This past Wednesday morning health and biology research scientists joined National Public Radio reporter Rob Stein for an interesting discussion on the Omicron variant, its explosive ability to spread, and what that might mean going forward. I am adding emphasis to part of the interview that really stuck with me, as so much of the public’s “get it over with” attitude has pervaded the approach to this variant. You can listen to or read the entire interview here.
STEIN: Now, this might make some people think, well, sounds like I’m going to get it, and it could boost my immunity without a lot of risk, so why not just get it over with? But [Jeremy] Kamil [virologist at Louisiana State University] and others say, don’t even think about it [readily contracting Covid]. Get vaccinated and boosted. Even if omicron’s milder, it still can be really nasty – even deadly. And don’t forget about long COVID. Omicron’s going to inflict enough carnage. And many scientists caution it’s way too early to conclude with any certainty that we’ll be on the right road after omicron.
Michael Worobey studies evolutionary biology at the University of Arizona.
MICHAEL WOROBEY: I want to actually get away from any kind of narrative that omicron is some sort of silver lining. It’s irresponsible to suggest that there’s some sort of preordained progression of viruses like this toward becoming benign.
STEIN: The next variant could just as easily be nastier and even better at outsmarting our immune systems. And any immunity we get from omicron could fade.
And Jeffrey Shaman [environmental health sciences] at Columbia says, just because something is endemic doesn’t always mean it’s easier to live with.
JEFFREY SHAMAN: It’s very difficult to say, well, it’s going to settle into a seasonal pattern, be much milder, and we’re not going to have to worry about it; we’ll be able to get back to our lives. I would love that. That would be great. But I just don’t know if it will happen.
STEIN: So in the meantime, says Harvard epidemiologist William Hanage, the country needs to double down and do everything possible to blunt the damage as omicron tears across the nation.
Last Friday Governor Brian Kemp took the unprecedented step of declaring a statewide public health emergency as the number of Covid-19 (coronavirus) cases began to increase on national and state levels. The Georgia General Assembly suspended its calendar last Thursday and returned for on Monday for a special session called by the Governor to approve his actions. Yesterday the Georgia Department of Public Health (DPH) confirmed 197 cases of Covid-19 and three deaths. The number of reported cases are updated daily at noon.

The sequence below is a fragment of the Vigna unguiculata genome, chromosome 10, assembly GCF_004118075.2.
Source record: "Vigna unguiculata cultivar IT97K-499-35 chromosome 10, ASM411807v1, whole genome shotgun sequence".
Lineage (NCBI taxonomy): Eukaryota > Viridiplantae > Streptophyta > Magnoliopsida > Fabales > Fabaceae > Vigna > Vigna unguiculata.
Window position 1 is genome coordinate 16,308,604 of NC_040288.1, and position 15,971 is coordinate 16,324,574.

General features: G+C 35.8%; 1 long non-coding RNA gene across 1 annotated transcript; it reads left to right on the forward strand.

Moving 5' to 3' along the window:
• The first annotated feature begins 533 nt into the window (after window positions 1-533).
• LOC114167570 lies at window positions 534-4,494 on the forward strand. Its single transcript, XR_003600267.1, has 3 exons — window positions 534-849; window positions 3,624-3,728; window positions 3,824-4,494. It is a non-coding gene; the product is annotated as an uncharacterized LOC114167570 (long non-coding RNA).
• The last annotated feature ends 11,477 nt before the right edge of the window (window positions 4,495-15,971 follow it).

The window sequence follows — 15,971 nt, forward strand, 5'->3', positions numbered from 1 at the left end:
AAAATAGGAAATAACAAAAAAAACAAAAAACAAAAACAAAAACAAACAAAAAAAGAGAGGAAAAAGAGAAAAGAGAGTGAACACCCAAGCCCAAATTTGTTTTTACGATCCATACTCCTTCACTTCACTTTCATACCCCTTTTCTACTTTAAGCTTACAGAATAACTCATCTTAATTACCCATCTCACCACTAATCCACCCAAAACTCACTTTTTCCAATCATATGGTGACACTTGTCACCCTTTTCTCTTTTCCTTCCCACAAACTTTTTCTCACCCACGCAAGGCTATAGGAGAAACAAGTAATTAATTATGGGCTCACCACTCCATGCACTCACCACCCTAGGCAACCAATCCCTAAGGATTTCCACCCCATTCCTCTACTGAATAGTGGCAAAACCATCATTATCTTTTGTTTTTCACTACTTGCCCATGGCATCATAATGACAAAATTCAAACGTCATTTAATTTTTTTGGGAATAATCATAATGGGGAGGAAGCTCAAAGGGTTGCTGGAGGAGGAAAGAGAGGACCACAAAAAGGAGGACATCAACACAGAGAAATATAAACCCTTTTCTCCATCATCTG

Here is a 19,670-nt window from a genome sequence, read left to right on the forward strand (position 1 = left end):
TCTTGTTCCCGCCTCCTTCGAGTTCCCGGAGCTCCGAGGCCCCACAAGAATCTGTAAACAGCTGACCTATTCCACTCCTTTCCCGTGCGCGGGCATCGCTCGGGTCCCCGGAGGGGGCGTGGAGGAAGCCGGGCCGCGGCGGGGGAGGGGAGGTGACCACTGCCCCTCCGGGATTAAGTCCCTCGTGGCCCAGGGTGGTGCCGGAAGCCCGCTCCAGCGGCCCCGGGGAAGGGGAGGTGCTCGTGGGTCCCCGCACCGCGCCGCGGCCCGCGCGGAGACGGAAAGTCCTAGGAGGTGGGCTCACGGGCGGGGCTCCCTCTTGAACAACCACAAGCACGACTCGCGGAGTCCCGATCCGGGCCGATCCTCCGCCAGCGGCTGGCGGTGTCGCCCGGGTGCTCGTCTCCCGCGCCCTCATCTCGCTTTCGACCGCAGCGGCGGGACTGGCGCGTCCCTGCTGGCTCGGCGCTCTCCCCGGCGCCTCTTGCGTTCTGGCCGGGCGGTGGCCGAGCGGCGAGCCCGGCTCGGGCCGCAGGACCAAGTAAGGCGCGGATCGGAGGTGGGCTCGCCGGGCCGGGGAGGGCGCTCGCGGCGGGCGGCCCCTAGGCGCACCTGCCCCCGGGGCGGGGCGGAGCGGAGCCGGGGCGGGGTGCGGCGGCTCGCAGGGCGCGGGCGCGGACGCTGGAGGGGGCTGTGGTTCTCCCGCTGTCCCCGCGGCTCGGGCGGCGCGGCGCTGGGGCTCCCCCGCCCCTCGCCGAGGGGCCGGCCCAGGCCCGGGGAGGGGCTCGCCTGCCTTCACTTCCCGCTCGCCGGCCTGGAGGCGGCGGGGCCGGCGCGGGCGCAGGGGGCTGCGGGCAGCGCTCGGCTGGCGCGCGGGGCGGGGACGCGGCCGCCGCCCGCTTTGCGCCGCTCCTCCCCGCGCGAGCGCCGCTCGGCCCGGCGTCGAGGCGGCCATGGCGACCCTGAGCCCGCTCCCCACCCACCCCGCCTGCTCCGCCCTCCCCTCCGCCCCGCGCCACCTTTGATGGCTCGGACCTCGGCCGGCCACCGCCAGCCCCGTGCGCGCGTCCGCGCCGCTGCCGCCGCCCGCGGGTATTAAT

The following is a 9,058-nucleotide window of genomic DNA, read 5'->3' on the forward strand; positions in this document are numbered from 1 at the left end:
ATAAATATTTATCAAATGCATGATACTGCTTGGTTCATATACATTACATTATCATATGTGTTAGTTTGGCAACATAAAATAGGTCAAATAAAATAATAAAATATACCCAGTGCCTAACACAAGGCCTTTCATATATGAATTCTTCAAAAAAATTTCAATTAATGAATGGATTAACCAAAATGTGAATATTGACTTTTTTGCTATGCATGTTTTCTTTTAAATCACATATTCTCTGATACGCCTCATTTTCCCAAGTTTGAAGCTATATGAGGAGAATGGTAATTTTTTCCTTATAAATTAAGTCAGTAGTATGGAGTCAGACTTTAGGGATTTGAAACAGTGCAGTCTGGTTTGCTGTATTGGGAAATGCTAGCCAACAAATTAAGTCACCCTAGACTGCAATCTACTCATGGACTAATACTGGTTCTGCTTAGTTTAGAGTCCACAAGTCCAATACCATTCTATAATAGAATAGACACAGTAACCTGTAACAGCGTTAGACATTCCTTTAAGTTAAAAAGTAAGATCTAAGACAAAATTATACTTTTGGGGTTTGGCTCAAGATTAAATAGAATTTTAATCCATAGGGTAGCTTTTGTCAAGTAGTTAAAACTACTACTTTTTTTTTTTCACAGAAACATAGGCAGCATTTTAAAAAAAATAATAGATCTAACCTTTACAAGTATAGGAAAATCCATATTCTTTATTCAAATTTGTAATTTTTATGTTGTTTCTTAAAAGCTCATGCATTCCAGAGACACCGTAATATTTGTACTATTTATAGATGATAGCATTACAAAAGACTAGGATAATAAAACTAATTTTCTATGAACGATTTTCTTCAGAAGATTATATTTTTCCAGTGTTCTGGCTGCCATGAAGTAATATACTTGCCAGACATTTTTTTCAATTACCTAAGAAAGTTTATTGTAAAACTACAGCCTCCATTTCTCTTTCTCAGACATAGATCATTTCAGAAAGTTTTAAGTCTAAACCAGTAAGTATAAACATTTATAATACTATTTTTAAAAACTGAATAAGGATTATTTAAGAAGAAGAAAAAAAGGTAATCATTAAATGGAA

Whether the changes we are adopting come from business, civic, or elected leaders, the chorus in this choir is to avoid being closer than six feet from other people. I prefer the phrase physical distancing instead of social distancing. We need our social connections now more than ever, just not the close physical ones.
Last weekend I was supposed to be with about 12 other Life Is A Verb Campers for a house party filled with making art, cooking Pi Day themed meals, walking, yoga, and sharing stories. Instead of being together physically, we gathered at 11:00 in the morning via Zoom for coffee and everyone’s choice of pie. I made a roasted mushroom and asparagus quiche. It wasn’t the same as being in a room together, but it was good to see much-loved faces and talk.
Having done that on Saturday, the next morning I did a quick FaceBook search of five large churches in rural Washington County to see how they were adapting to the six foot wingspan way of living now. All five opened their doors to congregation members. One of the five churches was St James Christian Fellowship. This congregation is led by Georgia State House Representative Mack Jackson. He did not reply to my email with questions about opening the church last week.
Last Thursday Jackson worked with other state representatives to suspend their work and return home out of an abundance of caution due to Covid-19. On Friday some members stood closer than six feet to Kemp while he announce the public health emergency. Despite the cautions taken by the state, Jackson and other faith leaders invited people to gather together, perhaps more than once, last Sunday.
Everyone in those churches knows that the local hospital, like those in other rural counties, is not equipped to handle a large number of Covid-19 patients. The capacity just isn’t there, no matter how caring and well=trained the health providers are. With all of the free and easy-to-use technology available for streaming a service, why any church leaders thought that unlocking the doors last Sunday was a good idea, is enough to test one’s faith.